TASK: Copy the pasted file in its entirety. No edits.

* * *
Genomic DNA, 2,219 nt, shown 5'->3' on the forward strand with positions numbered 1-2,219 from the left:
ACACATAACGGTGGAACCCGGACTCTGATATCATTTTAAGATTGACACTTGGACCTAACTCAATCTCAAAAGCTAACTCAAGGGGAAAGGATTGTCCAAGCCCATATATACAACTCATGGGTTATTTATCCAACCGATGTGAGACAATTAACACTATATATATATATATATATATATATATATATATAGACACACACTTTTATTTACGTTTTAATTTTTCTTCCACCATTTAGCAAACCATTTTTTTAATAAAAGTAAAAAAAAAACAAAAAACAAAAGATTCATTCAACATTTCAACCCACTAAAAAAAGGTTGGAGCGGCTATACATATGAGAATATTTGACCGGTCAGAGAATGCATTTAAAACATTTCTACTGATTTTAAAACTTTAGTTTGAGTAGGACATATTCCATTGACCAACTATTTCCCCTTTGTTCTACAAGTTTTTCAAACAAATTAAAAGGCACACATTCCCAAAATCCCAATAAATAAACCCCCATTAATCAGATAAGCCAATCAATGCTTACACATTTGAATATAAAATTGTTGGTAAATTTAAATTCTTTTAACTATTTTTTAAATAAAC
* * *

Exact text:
Genomic DNA, 2,219 nt, shown 5'->3' on the forward strand with positions numbered 1-2,219 from the left:
ACACATAACGGTGGAACCCGGACTCTGATATCATTTTAAGATTGACACTTGGACCTAACTCAATCTCAAAAGCTAACTCAAGGGGAAAGGATTGTCCAAGCCCATATATACAACTCATGGGTTATTTATCCAACCGATGTGAGACAATTAACACTATATATATATATATATATATATATATATATATAGACACACACTTTTATTTACGTTTTAATTTTTCTTCCACCATTTAGCAAACCATTTTTTTAATAAAAGTAAAAAAAAAACAAAAAACAAAAGATTCATTCAACATTTCAACCCACTAAAAAAAGGTTGGAGCGGCTATACATATGAGAATATTTGACCGGTCAGAGAATGCATTTAAAACATTTCTACTGATTTTAAAACTTTAGTTTGAGTAGGACATATTCCATTGACCAACTATTTCCCCTTTGTTCTACAAGTTTTTCAAACAAATTAAAAGGCACACATTCCCAAAATCCCAATAAATAAACCCCCATTAATCAGATAAGCCAATCAATGCTTACACATTTGAATATAAAATTGTTGGTAAATTTAAATTCTTTTAACTATTTTTTAAATAAAC